Author Topic: Ways to reduce tax on rental income?  (Read 3818 times)

tofu_muffin

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Ways to reduce tax on rental income?
« on: September 09, 2012, 08:57:01 AM »
My husband and I are both in the Canadian military and will retire in a few years with healthy DB pensions (44% of our best 5 years salary) which will easily cover our living expenses. We currently live in the city to be close to work and we own some land 45 minutes drive out in the country. This land out in the sticks is where we will build our small passive-solar retirement home.

We plan to keep our city house and use it as an income property after we retire. This house will be paid off before we rent it out so we will lose the option of deducting mortgage interest as a rental expense. As we will be close enough to manage and maintain the rental property ourselves, I can't think of any rental expense deductions other than property taxes (approx $2500/year) and occasional maintenance items.

Our pensions and other post-retirement income from part-time hobbies/work we plan to do will keep us in the ~37% marginal tax range. I am a good Canadian socialist but I am reluctant to hand over nearly 40 percent of the rental income (rent=$24000/year).

One option that has been suggested is to slow down the payments on the city house mortgage and use those savings to build the retirement house with cash. I'm hesitant to do that though as I think we can save enough to build the second house with cash anyway, especially since we plan to do the majority of work ourselves. Both of us have lived in "reno-project houses" that we bought cheap and worked on as we could afford to/learned how to, flipping for profit later. 

Canadian tax law says that if I refinance the city house after it is paid off in order to access the equity to invest elsewhere, the mortgage interest would no longer be tax deductible since I would essentially be using that mortgage to invest for personal gain. Someone please correct me if I am wrong here, I am by no means a tax expert.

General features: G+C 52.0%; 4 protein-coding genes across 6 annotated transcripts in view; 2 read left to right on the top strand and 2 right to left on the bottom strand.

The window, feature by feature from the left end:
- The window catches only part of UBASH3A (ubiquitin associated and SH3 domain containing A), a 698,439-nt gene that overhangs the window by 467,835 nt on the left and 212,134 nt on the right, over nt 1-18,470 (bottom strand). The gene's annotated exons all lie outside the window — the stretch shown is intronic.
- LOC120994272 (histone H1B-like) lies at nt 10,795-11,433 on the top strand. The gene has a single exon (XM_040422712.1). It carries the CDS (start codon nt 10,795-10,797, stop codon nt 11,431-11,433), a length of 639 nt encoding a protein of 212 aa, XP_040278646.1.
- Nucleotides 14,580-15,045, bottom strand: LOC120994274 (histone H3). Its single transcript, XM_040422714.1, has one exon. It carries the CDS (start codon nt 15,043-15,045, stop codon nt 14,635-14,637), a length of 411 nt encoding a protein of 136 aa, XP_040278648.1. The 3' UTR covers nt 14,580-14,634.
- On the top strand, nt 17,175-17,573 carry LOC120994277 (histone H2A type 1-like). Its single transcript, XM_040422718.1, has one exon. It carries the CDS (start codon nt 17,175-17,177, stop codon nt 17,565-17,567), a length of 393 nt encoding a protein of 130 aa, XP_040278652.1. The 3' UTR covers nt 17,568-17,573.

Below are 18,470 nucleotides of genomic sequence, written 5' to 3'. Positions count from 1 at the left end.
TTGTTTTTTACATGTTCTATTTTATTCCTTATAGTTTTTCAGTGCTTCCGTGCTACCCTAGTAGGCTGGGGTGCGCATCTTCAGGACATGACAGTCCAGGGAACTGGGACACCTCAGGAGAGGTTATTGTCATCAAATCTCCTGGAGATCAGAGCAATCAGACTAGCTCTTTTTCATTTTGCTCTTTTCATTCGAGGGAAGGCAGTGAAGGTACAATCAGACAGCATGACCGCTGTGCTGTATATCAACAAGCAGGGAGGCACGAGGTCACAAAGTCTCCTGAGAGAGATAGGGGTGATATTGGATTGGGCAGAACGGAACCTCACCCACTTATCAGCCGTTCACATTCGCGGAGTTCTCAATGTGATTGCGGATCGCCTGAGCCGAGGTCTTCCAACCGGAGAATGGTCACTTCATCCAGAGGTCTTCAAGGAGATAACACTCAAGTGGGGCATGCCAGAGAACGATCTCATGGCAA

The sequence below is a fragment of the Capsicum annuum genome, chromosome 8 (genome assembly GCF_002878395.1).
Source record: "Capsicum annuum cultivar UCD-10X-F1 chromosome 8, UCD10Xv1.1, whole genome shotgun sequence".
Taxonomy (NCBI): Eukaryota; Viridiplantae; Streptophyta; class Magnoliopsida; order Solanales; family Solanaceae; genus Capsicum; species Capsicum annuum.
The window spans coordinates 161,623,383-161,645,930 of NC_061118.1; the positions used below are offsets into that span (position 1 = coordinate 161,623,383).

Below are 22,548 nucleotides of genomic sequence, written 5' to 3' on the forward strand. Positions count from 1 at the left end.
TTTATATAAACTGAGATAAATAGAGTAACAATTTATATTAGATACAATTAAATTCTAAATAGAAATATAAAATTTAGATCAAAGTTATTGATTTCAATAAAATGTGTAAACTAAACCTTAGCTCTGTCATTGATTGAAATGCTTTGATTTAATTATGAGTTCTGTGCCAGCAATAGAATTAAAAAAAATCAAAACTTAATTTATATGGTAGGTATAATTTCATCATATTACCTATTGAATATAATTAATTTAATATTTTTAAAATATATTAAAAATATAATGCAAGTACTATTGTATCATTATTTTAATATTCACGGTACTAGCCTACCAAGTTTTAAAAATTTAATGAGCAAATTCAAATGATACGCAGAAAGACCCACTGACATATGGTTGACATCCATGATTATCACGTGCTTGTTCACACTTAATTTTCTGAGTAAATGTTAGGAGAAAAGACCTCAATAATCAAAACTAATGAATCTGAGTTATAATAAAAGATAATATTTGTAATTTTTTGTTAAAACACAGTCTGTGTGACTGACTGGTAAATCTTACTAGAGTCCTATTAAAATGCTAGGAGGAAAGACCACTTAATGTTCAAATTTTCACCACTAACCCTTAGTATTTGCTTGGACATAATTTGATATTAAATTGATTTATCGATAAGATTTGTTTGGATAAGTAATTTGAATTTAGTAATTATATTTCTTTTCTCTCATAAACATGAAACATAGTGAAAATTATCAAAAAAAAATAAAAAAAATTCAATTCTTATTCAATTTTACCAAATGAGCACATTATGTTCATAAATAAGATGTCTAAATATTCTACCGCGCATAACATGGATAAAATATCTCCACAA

I realize this is a nice problem to have - 2 paid off houses, how to keep more of my money for myself?
Is anyone else in this situation? Any suggestions on how to keep more of the rental income working for me instead of handing over a huge chunk of it as income tax?

Mattamatics

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Re: Ways to reduce tax on rental income?
« Reply #1 on: September 10, 2012, 11:18:21 AM »
In your situation (due to the fact that you anticipate having no debt, or need for it by the time your current residence becomes a rental) a lot of the typical advice - ie cash damming, or undertaking the smith manoeuvre isn't beneficial, or reducing your current mortgage payments (paying interest solely for tax planning/minimization purposes is never beneficial).

However you're forgetting CCA (amortization expense) on the property which you can take (4% of net book value (NBV)) to reduce your taxable income. In your situation (and in most siuations) I'd recommend you take the deduction, which will reduce the taxable rental income. (Note you'll have to allocate some of the value of the property to land which can not be amortized.)

Also when you do convert your home to a rental property you'll want to get a reasonable assessment of the property's fair market value as your capital gains exemption for the old property is only until it's change in use (deemed disposition). Any capital gains from that date forward are taxable. (You should likely talk to an Accountant or CRA, to find out exactly what documentation you will need)

Also if you want to look further into tax minimization (from a Canadian perspective) on your rentals I'd suggest checking out/posting to http://canadianmoneyforum.com/forumdisplay.php/5-Real-Estate as well.


In regards to your statement:
"Canadian tax law says that if I refinance the city house after it is paid off in order to access the equity to invest elsewhere, the mortgage interest would no longer be tax deductible since I would essentially be using that mortgage to invest for personal gain. Someone please correct me if I am wrong here, I am by no means a tax expert."

Canadian tax law would look to see what the proceeds of that loan were used for to determine its tax deductibility. For example many Canadian undertake what is called “The Smith Manoeuvre” which is where you pay down your principal mortgage (not tax deductible) and then borrow via a HELOC to invest in stocks. The interest on the HELOC is considered tax deductible (against investment income) as it’s invested to earn investment income via the stocks. If you were to borrow against your rental house to build your new personal residence, then you are correct the interest would not be tax deductible.

Frugal Trader @ MDJ has dozens of posts dedicated to the Smith Manoeuvre at http://www.milliondollarjourney.com/the-smith-manoeuvre-resource.htm
That I’d highly recommend reading (and then talking to an accountant before undertaking it)


Hope this helps, I didn't want to get into specifics as it seemed like you were looking for a more overall strategy/idea of options that are out there - if you want more specifics, post your details and I can try to provide an opinion.
« Last Edit: September 10, 2012, 11:20:46 AM by Mattamatics »